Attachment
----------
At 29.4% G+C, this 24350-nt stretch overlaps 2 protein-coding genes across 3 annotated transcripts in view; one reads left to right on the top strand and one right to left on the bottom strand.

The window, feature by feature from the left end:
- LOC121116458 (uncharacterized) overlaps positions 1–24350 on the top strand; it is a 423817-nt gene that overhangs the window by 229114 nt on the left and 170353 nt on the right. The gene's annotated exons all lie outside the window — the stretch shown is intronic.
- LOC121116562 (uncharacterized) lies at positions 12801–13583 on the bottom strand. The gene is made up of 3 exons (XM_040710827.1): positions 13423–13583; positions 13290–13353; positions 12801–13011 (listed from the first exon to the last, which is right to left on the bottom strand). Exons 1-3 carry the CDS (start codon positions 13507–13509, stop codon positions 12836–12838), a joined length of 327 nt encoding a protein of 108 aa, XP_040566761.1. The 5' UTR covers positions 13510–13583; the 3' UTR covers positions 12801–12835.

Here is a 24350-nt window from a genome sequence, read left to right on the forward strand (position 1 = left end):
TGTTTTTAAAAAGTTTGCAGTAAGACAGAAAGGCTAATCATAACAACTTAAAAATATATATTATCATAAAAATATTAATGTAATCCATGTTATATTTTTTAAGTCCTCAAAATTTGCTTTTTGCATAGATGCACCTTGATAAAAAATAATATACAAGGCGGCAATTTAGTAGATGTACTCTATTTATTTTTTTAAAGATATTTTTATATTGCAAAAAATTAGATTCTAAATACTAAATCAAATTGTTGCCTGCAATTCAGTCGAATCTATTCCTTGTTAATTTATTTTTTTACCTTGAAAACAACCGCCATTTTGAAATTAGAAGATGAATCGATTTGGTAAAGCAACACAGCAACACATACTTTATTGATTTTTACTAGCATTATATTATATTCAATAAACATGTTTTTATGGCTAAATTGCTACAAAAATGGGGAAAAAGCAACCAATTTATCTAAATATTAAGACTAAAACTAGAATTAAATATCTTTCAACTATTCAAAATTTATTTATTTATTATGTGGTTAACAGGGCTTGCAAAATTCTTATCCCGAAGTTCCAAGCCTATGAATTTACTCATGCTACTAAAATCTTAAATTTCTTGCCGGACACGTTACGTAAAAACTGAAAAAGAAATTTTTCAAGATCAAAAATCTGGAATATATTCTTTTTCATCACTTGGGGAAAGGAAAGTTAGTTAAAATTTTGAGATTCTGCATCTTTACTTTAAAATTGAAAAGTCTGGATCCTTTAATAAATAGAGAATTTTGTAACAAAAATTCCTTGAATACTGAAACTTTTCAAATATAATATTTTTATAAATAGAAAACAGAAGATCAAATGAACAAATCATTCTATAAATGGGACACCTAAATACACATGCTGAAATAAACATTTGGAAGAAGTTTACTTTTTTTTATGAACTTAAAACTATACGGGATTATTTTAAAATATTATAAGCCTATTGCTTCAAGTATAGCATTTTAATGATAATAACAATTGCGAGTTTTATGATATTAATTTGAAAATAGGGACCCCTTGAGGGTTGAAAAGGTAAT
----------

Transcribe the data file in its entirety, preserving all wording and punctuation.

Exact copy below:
At 29.4% G+C, this 24350-nt stretch overlaps 2 protein-coding genes across 3 annotated transcripts in view; one reads left to right on the top strand and one right to left on the bottom strand.

The window, feature by feature from the left end:
- LOC121116458 (uncharacterized) overlaps positions 1–24350 on the top strand; it is a 423817-nt gene that overhangs the window by 229114 nt on the left and 170353 nt on the right. The gene's annotated exons all lie outside the window — the stretch shown is intronic.
- LOC121116562 (uncharacterized) lies at positions 12801–13583 on the bottom strand. The gene is made up of 3 exons (XM_040710827.1): positions 13423–13583; positions 13290–13353; positions 12801–13011 (listed from the first exon to the last, which is right to left on the bottom strand). Exons 1-3 carry the CDS (start codon positions 13507–13509, stop codon positions 12836–12838), a joined length of 327 nt encoding a protein of 108 aa, XP_040566761.1. The 5' UTR covers positions 13510–13583; the 3' UTR covers positions 12801–12835.

Here is a 24350-nt window from a genome sequence, read left to right on the forward strand (position 1 = left end):
TGTTTTTAAAAAGTTTGCAGTAAGACAGAAAGGCTAATCATAACAACTTAAAAATATATATTATCATAAAAATATTAATGTAATCCATGTTATATTTTTTAAGTCCTCAAAATTTGCTTTTTGCATAGATGCACCTTGATAAAAAATAATATACAAGGCGGCAATTTAGTAGATGTACTCTATTTATTTTTTTAAAGATATTTTTATATTGCAAAAAATTAGATTCTAAATACTAAATCAAATTGTTGCCTGCAATTCAGTCGAATCTATTCCTTGTTAATTTATTTTTTTACCTTGAAAACAACCGCCATTTTGAAATTAGAAGATGAATCGATTTGGTAAAGCAACACAGCAACACATACTTTATTGATTTTTACTAGCATTATATTATATTCAATAAACATGTTTTTATGGCTAAATTGCTACAAAAATGGGGAAAAAGCAACCAATTTATCTAAATATTAAGACTAAAACTAGAATTAAATATCTTTCAACTATTCAAAATTTATTTATTTATTATGTGGTTAACAGGGCTTGCAAAATTCTTATCCCGAAGTTCCAAGCCTATGAATTTACTCATGCTACTAAAATCTTAAATTTCTTGCCGGACACGTTACGTAAAAACTGAAAAAGAAATTTTTCAAGATCAAAAATCTGGAATATATTCTTTTTCATCACTTGGGGAAAGGAAAGTTAGTTAAAATTTTGAGATTCTGCATCTTTACTTTAAAATTGAAAAGTCTGGATCCTTTAATAAATAGAGAATTTTGTAACAAAAATTCCTTGAATACTGAAACTTTTCAAATATAATATTTTTATAAATAGAAAACAGAAGATCAAATGAACAAATCATTCTATAAATGGGACACCTAAATACACATGCTGAAATAAACATTTGGAAGAAGTTTACTTTTTTTTATGAACTTAAAACTATACGGGATTATTTTAAAATATTATAAGCCTATTGCTTCAAGTATAGCATTTTAATGATAATAACAATTGCGAGTTTTATGATATTAATTTGAAAATAGGGACCCCTTGAGGGTTGAAAAGGTAAT